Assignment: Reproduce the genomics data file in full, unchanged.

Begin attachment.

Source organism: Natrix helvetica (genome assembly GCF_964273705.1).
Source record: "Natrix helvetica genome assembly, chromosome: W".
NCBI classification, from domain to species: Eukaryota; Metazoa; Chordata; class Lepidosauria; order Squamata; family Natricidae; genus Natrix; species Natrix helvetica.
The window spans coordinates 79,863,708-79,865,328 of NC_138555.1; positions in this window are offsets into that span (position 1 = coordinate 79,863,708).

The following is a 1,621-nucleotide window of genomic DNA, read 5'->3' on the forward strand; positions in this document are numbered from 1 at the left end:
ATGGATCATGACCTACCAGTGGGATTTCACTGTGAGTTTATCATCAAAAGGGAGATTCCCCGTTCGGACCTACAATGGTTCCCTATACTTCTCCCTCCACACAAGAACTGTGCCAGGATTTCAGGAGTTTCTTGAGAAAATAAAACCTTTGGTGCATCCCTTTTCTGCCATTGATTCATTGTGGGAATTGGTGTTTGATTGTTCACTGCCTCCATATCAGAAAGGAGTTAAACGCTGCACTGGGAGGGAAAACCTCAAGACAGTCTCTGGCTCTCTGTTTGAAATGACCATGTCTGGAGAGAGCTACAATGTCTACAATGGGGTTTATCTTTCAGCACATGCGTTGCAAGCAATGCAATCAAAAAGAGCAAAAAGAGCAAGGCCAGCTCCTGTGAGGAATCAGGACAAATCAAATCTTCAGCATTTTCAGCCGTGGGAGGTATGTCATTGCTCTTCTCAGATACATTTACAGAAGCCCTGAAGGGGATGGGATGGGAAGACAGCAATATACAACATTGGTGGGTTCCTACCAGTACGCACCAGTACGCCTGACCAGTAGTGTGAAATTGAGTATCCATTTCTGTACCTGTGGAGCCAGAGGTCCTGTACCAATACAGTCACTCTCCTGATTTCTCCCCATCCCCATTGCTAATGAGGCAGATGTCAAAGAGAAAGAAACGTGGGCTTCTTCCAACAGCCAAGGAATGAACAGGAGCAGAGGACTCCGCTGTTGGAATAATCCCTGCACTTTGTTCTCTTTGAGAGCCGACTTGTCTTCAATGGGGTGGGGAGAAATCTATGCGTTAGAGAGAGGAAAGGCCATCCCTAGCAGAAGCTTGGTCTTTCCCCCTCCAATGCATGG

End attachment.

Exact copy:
Source organism: Natrix helvetica (genome assembly GCF_964273705.1).
Source record: "Natrix helvetica genome assembly, chromosome: W".
NCBI classification, from domain to species: Eukaryota; Metazoa; Chordata; class Lepidosauria; order Squamata; family Natricidae; genus Natrix; species Natrix helvetica.
The window spans coordinates 79,863,708-79,865,328 of NC_138555.1; positions in this window are offsets into that span (position 1 = coordinate 79,863,708).

The following is a 1,621-nucleotide window of genomic DNA, read 5'->3' on the forward strand; positions in this document are numbered from 1 at the left end:
ATGGATCATGACCTACCAGTGGGATTTCACTGTGAGTTTATCATCAAAAGGGAGATTCCCCGTTCGGACCTACAATGGTTCCCTATACTTCTCCCTCCACACAAGAACTGTGCCAGGATTTCAGGAGTTTCTTGAGAAAATAAAACCTTTGGTGCATCCCTTTTCTGCCATTGATTCATTGTGGGAATTGGTGTTTGATTGTTCACTGCCTCCATATCAGAAAGGAGTTAAACGCTGCACTGGGAGGGAAAACCTCAAGACAGTCTCTGGCTCTCTGTTTGAAATGACCATGTCTGGAGAGAGCTACAATGTCTACAATGGGGTTTATCTTTCAGCACATGCGTTGCAAGCAATGCAATCAAAAAGAGCAAAAAGAGCAAGGCCAGCTCCTGTGAGGAATCAGGACAAATCAAATCTTCAGCATTTTCAGCCGTGGGAGGTATGTCATTGCTCTTCTCAGATACATTTACAGAAGCCCTGAAGGGGATGGGATGGGAAGACAGCAATATACAACATTGGTGGGTTCCTACCAGTACGCACCAGTACGCCTGACCAGTAGTGTGAAATTGAGTATCCATTTCTGTACCTGTGGAGCCAGAGGTCCTGTACCAATACAGTCACTCTCCTGATTTCTCCCCATCCCCATTGCTAATGAGGCAGATGTCAAAGAGAAAGAAACGTGGGCTTCTTCCAACAGCCAAGGAATGAACAGGAGCAGAGGACTCCGCTGTTGGAATAATCCCTGCACTTTGTTCTCTTTGAGAGCCGACTTGTCTTCAATGGGGTGGGGAGAAATCTATGCGTTAGAGAGAGGAAAGGCCATCCCTAGCAGAAGCTTGGTCTTTCCCCCTCCAATGCATGG